Amazing light pillars
DAVID HAMBLING makes the most of his winter by searching out some chilly weather phenomena
This winter has seen some extraordinarily low temperatures in the United States, and that has led to some extraordinary phenomena. In some cases, what was happening was reasonably easy to explain. In other instances, the happenings were – initially at least – baffling.
The case of the falling lizards was straightforward, if weird. Iguanas are a common invasive species in Florida, and in the recent cold spell they were literally dropping off their perches and lying on the ground, legs in the air. Iguanas are cold-blooded creatures unable to generate their own body heat. Below about 10˚C (50˚F) they get increasingly sluggish, and at 4˚C (39˚F) they are not able to function at all and just lie comatose. They recover when left out in the sun, though the local wildlife commission urged people to use the opportunity to capture them.
The booming sounds heard on 27 January in Ozaukee County, Wisconsin, were more puzzling. Some people reported that their houses shook and windows rattled in what appeared to be a miniature earthquake; one resident told the authorities that they heard five separate explosions. While mystery booms in California have been blamed on secret military aircraft tests and nicknamed ‘sky quakes’, the cause here appears to have been a cryoseism or ‘frost quake’. This is a rare but well-established effect that occurs during sharp cold spells. Normally when rock saturated with water freezes, the expanding ice slowly causes small cracks in the surface, known as freeze-thaw weathering. This breaks up bedrock over a period of many years.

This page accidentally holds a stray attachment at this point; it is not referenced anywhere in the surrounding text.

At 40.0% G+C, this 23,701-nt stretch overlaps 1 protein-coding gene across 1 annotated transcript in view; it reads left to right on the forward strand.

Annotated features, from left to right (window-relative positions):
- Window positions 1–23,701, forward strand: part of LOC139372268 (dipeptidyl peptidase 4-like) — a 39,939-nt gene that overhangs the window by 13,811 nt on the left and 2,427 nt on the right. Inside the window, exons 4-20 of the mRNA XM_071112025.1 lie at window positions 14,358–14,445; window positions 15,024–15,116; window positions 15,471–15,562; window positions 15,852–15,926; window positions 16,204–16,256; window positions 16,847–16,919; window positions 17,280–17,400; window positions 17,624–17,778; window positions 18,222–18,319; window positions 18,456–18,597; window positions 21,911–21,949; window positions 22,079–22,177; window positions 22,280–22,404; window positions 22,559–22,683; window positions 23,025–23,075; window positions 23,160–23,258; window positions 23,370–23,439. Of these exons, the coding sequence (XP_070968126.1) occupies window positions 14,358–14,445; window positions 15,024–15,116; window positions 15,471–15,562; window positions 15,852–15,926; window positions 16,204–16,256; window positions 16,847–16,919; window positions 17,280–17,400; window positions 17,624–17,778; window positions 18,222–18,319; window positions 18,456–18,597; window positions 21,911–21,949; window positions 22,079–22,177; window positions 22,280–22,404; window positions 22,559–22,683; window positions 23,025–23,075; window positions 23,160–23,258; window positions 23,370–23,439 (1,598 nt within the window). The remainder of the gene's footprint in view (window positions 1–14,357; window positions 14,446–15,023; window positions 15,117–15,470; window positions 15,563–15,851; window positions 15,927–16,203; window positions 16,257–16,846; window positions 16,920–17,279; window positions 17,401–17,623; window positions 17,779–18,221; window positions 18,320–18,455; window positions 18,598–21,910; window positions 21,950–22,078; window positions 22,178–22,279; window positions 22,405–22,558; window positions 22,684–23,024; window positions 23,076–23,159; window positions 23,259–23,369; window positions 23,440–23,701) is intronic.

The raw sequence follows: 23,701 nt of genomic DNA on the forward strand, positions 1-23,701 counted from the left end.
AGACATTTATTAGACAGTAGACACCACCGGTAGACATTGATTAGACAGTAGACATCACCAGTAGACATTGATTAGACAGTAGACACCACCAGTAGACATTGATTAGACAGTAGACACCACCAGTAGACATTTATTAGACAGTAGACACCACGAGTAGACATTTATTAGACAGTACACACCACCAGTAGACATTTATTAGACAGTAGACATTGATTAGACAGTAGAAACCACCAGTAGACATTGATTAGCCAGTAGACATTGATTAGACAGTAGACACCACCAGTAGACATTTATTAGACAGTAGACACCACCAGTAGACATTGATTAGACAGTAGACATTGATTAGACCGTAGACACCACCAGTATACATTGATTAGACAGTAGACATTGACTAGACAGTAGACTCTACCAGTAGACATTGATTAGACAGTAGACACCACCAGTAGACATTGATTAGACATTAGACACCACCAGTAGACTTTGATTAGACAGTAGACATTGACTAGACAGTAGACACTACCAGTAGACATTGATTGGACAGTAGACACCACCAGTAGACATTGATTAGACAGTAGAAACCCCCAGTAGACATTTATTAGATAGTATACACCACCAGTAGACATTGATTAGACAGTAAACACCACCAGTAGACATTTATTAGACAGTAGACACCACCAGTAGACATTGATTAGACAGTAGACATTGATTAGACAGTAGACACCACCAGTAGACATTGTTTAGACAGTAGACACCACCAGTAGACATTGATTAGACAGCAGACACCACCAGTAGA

A cryoseism is far more dramatic. The surface layer of water freezes, capping the water below. The expanding ice exerts more and more pressure until an entire section of rock or frozen dirt gives way with a tremendous boom or crack. One of the first documented frost quakes occurred in Deerfield, Massachusetts, in 1819. Witnesses reported a loud ‘bang’ in the early hours, and geologist Edward Hitchcock located a large crack in the frozen ground. Since then, many cryoseisms have been recorded, though they rarely show up on seismographs because their area of effect is so much smaller than earthquakes. They can damage plaster, and move small objects and furniture, but there have never been reported casualties.
The spectacular ‘ice pillars’ seen over many parts of North America were easy to explain, though startling to some. They look exactly like pillars of light descending from (or rising into) the sky; Washington Post reporter Kathryn Prociv thought it looked “as if a Canadian town is being abducted by aliens.”